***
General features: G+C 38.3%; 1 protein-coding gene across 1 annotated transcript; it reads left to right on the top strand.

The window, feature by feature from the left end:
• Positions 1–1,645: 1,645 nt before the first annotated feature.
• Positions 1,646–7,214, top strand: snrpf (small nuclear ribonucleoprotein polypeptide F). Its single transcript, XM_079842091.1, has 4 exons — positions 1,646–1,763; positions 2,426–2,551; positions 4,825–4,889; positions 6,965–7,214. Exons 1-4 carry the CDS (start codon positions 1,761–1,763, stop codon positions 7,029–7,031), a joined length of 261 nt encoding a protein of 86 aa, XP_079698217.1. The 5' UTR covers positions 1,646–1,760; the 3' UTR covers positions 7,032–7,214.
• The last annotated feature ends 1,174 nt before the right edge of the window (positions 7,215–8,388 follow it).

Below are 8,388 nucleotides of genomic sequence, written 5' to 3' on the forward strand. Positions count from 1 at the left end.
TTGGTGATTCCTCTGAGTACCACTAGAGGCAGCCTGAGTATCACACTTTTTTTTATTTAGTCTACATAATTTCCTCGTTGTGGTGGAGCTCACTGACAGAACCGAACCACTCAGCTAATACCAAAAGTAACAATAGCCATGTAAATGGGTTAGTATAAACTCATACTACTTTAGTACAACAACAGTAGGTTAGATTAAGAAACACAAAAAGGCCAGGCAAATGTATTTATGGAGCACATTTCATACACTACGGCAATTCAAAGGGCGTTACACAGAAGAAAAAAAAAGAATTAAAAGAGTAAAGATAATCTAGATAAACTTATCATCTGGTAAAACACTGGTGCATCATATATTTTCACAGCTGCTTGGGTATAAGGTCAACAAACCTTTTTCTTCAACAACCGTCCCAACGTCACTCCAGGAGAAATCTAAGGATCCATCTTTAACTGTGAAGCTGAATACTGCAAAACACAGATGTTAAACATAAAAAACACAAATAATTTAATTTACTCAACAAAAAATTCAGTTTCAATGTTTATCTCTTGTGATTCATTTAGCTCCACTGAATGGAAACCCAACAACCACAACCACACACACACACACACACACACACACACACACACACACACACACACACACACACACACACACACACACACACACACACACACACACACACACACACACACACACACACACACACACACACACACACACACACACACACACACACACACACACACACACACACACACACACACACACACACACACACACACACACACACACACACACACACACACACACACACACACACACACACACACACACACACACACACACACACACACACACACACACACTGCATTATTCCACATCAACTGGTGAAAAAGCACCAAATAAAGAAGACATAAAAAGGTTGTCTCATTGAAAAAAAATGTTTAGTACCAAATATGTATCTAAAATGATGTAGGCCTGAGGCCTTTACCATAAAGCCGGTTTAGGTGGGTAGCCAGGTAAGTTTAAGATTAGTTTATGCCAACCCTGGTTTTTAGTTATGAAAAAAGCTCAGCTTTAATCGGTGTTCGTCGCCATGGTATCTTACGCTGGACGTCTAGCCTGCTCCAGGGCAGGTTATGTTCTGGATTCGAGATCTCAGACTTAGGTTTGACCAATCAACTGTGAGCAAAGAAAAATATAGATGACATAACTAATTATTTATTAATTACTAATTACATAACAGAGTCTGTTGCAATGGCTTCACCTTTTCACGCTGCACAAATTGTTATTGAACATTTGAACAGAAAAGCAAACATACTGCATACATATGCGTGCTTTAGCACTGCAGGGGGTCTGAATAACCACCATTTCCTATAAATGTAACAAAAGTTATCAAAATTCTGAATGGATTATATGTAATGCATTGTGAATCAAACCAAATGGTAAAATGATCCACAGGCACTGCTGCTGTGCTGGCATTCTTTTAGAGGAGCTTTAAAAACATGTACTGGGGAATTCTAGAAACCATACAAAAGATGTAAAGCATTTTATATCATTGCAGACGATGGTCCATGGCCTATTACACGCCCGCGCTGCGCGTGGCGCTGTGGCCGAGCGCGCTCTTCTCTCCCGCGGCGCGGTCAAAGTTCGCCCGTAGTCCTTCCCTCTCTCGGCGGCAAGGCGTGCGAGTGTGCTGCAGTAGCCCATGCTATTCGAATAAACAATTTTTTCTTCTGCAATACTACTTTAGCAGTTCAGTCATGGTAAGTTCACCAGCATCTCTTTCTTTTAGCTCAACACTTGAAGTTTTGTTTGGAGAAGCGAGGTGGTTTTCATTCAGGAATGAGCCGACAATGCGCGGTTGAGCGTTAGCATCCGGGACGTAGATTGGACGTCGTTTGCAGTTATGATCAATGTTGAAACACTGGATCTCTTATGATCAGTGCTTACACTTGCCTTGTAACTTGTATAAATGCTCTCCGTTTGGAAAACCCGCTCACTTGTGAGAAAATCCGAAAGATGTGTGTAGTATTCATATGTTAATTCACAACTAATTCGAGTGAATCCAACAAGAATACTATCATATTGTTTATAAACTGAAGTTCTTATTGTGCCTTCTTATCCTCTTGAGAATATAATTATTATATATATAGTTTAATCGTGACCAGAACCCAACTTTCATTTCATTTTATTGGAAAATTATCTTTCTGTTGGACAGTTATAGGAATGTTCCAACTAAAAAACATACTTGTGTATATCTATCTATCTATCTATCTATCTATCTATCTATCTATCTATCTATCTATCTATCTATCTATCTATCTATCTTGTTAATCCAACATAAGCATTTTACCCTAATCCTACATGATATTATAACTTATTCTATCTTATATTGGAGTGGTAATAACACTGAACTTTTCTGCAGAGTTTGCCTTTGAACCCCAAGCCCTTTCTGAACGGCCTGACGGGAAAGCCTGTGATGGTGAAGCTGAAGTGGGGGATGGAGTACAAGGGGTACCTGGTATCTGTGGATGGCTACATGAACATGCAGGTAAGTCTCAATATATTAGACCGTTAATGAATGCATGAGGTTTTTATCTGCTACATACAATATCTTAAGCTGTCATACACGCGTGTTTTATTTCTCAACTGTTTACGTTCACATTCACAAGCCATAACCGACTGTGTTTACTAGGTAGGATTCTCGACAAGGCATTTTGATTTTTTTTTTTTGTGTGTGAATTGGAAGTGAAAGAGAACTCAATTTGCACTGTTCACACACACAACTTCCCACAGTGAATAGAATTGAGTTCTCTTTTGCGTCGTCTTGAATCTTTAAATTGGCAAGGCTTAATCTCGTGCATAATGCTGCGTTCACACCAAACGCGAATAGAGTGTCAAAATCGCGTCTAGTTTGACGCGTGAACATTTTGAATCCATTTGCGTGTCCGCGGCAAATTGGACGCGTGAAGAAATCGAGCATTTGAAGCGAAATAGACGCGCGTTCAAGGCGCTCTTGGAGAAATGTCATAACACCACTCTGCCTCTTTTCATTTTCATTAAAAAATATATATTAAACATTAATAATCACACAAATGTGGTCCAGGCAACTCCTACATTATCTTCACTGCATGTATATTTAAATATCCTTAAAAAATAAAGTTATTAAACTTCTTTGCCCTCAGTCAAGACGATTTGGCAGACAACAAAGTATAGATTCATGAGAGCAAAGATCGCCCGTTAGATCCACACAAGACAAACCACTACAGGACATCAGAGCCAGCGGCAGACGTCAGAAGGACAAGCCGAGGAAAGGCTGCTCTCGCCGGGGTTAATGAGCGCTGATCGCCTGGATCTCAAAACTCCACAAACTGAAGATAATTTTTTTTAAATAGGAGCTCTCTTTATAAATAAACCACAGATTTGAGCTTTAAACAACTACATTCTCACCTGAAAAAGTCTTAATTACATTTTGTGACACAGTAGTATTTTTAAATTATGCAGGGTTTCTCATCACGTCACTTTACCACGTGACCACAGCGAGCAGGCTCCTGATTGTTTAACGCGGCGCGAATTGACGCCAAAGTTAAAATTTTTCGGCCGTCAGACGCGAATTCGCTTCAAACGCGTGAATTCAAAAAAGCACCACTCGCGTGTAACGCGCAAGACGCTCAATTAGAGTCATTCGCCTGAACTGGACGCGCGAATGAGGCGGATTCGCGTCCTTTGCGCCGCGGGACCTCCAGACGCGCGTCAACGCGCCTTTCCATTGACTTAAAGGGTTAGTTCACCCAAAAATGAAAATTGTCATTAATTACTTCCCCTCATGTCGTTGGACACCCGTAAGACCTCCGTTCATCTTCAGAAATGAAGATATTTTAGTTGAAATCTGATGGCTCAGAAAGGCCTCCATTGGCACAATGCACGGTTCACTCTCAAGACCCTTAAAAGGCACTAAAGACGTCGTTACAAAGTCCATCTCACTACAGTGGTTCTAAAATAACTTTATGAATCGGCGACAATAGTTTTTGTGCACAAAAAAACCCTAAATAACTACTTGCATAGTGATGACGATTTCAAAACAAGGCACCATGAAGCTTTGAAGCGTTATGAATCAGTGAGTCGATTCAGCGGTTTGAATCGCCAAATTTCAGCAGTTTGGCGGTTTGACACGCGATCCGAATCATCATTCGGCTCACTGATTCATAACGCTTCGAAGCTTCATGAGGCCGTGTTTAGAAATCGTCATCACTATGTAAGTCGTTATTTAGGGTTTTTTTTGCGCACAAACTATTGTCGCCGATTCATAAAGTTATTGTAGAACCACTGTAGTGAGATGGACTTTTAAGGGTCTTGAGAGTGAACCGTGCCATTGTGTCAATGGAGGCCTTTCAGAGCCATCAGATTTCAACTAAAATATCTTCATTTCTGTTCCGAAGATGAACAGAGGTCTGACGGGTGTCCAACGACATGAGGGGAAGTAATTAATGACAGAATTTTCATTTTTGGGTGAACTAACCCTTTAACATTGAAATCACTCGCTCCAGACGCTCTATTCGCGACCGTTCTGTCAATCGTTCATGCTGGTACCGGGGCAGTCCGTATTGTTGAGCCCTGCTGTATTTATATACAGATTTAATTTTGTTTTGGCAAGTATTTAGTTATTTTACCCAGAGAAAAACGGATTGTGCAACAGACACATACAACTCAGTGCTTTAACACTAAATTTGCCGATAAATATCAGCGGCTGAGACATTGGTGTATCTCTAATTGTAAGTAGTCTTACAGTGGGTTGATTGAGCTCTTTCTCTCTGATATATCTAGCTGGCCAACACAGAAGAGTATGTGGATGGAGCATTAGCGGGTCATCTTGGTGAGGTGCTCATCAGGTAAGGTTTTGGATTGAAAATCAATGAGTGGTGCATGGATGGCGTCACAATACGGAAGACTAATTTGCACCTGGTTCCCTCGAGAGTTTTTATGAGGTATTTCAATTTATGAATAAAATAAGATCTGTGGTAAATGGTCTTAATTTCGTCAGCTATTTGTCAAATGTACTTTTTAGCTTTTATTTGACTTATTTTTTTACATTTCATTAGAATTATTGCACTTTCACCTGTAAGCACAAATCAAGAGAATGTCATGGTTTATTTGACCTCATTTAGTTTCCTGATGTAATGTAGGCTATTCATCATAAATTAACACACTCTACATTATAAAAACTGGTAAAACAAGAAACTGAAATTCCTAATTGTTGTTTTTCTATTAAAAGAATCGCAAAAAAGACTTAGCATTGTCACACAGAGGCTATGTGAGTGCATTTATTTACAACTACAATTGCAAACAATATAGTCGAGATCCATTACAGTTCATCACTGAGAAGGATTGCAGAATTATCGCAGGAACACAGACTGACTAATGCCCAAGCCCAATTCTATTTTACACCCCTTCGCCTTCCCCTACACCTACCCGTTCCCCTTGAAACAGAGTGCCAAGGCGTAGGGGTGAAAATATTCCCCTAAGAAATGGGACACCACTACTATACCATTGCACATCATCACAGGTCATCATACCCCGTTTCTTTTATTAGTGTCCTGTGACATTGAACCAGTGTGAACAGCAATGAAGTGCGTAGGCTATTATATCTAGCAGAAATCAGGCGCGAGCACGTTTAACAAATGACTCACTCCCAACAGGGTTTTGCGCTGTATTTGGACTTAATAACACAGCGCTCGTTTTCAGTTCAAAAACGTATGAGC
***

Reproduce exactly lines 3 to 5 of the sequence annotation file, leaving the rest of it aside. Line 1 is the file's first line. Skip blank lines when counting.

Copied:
• Positions 1–1,645: 1,645 nt before the first annotated feature.
• Positions 1,646–7,214, top strand: snrpf (small nuclear ribonucleoprotein polypeptide F). Its single transcript, XM_079842091.1, has 4 exons — positions 1,646–1,763; positions 2,426–2,551; positions 4,825–4,889; positions 6,965–7,214. Exons 1-4 carry the CDS (start codon positions 1,761–1,763, stop codon positions 7,029–7,031), a joined length of 261 nt encoding a protein of 86 aa, XP_079698217.1. The 5' UTR covers positions 1,646–1,760; the 3' UTR covers positions 7,032–7,214.
• The last annotated feature ends 1,174 nt before the right edge of the window (positions 7,215–8,388 follow it).